Thursday, 5 July 2012

UKIRT discovers "impossible" binary stars

Artist's impression of the two red dwarfs orbiting each other (credit: J. Pinfield, for the RoPACS network).

Despite facing closure UKIRT continues to produce superb scientific discoveries. In this case a pair of red dwarfs with impossibly tight orbits.

`"To our complete surprise, we found several red dwarf binaries with orbital periods significantly shorter than the 5 hour cut-off found for Sun-like stars, something previously thought to be impossible", said Bas Nefs from Leiden Observatory in the Netherlands, lead author of the paper. "It means that we have to rethink how these close-in binaries form and evolve."

Since stars shrink in size early in their lifetime, the fact that these very tight binaries exist means that their orbits must also have shrunk as well since their birth, otherwise the stars would have been in contact early on and have merged. However, it is not at all clear how these orbits could have shrunk by so much.'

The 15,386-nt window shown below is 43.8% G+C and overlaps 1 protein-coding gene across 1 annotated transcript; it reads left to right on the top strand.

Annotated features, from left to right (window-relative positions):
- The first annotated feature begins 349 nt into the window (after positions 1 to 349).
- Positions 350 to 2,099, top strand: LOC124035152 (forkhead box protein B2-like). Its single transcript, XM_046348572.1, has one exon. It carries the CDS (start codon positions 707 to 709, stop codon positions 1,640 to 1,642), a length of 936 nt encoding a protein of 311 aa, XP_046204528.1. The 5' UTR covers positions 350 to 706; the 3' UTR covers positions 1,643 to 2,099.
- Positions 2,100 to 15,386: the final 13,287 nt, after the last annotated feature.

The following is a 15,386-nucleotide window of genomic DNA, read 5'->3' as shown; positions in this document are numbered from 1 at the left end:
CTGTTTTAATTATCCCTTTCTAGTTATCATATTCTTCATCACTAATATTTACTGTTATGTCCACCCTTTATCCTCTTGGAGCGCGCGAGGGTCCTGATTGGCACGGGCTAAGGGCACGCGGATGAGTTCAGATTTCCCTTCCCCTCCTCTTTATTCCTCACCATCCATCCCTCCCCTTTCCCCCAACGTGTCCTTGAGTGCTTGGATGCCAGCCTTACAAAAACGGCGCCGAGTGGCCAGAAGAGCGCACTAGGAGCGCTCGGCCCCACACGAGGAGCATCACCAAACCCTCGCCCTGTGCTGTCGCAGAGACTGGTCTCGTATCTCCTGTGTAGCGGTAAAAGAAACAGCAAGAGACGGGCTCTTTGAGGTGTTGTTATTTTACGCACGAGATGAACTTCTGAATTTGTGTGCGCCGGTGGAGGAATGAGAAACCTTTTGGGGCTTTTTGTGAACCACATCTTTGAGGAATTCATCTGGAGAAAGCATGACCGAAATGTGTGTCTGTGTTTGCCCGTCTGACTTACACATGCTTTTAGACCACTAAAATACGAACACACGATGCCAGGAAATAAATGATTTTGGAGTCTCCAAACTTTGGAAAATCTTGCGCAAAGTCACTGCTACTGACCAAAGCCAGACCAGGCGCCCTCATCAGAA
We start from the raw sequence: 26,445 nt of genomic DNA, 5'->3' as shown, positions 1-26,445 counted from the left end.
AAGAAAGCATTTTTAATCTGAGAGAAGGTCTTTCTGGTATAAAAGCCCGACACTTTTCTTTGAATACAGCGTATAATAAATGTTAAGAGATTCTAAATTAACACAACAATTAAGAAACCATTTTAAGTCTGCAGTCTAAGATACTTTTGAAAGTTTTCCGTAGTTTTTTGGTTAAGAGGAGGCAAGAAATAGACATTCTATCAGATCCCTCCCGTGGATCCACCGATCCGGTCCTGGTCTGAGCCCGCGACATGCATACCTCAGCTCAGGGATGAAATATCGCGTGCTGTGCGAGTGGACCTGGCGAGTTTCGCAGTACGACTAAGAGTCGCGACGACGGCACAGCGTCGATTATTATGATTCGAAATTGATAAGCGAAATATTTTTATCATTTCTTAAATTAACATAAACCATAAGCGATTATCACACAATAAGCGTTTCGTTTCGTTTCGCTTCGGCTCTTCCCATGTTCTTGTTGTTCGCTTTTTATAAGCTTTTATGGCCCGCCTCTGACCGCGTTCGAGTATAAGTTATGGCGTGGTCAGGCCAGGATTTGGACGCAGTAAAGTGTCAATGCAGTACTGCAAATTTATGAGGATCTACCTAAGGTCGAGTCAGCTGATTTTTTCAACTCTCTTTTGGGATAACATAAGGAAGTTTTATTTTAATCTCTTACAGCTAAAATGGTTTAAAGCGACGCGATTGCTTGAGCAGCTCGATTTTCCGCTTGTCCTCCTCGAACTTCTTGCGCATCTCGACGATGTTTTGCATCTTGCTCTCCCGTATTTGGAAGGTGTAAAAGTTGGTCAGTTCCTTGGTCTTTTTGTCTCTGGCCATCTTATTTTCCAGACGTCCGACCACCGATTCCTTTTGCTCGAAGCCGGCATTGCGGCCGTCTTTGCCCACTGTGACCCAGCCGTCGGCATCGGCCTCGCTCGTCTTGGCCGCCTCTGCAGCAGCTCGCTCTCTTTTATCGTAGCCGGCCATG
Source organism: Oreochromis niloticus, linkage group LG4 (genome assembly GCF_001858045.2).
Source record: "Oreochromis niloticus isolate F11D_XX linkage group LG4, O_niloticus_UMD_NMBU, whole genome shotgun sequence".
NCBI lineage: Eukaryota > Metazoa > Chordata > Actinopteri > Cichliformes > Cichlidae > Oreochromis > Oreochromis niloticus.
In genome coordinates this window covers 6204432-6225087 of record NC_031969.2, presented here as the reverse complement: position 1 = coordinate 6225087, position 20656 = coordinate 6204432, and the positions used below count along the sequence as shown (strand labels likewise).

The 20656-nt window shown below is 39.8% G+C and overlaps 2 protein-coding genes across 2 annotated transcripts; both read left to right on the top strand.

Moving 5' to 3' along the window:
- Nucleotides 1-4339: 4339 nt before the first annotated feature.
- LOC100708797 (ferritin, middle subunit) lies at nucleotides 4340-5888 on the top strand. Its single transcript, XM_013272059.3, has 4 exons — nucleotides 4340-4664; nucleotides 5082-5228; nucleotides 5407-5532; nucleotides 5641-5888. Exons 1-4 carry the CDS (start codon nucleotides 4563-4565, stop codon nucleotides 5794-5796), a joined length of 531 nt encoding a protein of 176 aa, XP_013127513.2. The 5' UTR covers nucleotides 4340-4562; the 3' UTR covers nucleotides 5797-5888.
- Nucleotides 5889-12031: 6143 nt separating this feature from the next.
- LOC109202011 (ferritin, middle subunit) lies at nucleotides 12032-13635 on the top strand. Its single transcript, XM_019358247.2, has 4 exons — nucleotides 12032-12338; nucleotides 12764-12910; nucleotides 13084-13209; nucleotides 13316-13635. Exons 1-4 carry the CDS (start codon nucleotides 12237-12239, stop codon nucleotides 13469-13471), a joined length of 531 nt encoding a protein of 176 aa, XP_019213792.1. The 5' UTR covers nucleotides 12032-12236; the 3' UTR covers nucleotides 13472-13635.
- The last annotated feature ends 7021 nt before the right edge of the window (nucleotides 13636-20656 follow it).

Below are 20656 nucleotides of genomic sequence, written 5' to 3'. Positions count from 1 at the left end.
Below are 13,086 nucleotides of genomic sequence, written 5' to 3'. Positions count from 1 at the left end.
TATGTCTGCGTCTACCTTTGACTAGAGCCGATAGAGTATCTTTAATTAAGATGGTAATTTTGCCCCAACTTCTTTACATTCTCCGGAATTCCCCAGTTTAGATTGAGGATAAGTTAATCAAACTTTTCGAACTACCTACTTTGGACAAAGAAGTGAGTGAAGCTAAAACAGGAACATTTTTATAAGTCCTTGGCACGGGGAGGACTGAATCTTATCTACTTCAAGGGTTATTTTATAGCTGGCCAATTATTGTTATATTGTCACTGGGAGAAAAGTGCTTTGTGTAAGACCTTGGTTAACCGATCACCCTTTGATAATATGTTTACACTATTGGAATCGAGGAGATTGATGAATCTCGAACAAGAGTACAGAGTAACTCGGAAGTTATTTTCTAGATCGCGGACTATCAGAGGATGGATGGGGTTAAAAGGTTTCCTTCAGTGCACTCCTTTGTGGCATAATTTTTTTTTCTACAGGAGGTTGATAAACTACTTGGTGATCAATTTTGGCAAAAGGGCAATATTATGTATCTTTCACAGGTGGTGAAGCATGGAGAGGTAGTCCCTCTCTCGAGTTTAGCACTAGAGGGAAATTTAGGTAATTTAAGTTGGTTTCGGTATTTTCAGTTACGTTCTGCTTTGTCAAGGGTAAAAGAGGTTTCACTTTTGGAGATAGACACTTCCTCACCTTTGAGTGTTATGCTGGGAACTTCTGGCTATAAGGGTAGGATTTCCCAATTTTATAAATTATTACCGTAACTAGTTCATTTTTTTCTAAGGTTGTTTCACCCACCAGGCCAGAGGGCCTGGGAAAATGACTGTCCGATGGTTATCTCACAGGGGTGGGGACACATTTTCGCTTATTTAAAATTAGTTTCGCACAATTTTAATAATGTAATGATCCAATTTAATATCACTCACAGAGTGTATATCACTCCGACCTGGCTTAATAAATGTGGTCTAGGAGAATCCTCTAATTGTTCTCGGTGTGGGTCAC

For more, see the full RAS press release.

1 comment:

Tom Kerr said...

Hi Tom,

It has been a very long while since I've last seen you, but this is Thomas Kerr, your cousin who now lives in NYC. The blog you've made is interesting and the photography is fantastic. Many years ago, you made me a cassette tape of UK hits, must have played that mix until is wore out. Hope all is well for you in Hawaii. Dad is okay, but suffering some health problems due to age. etc. I'm on Facebook here:

My personal site is at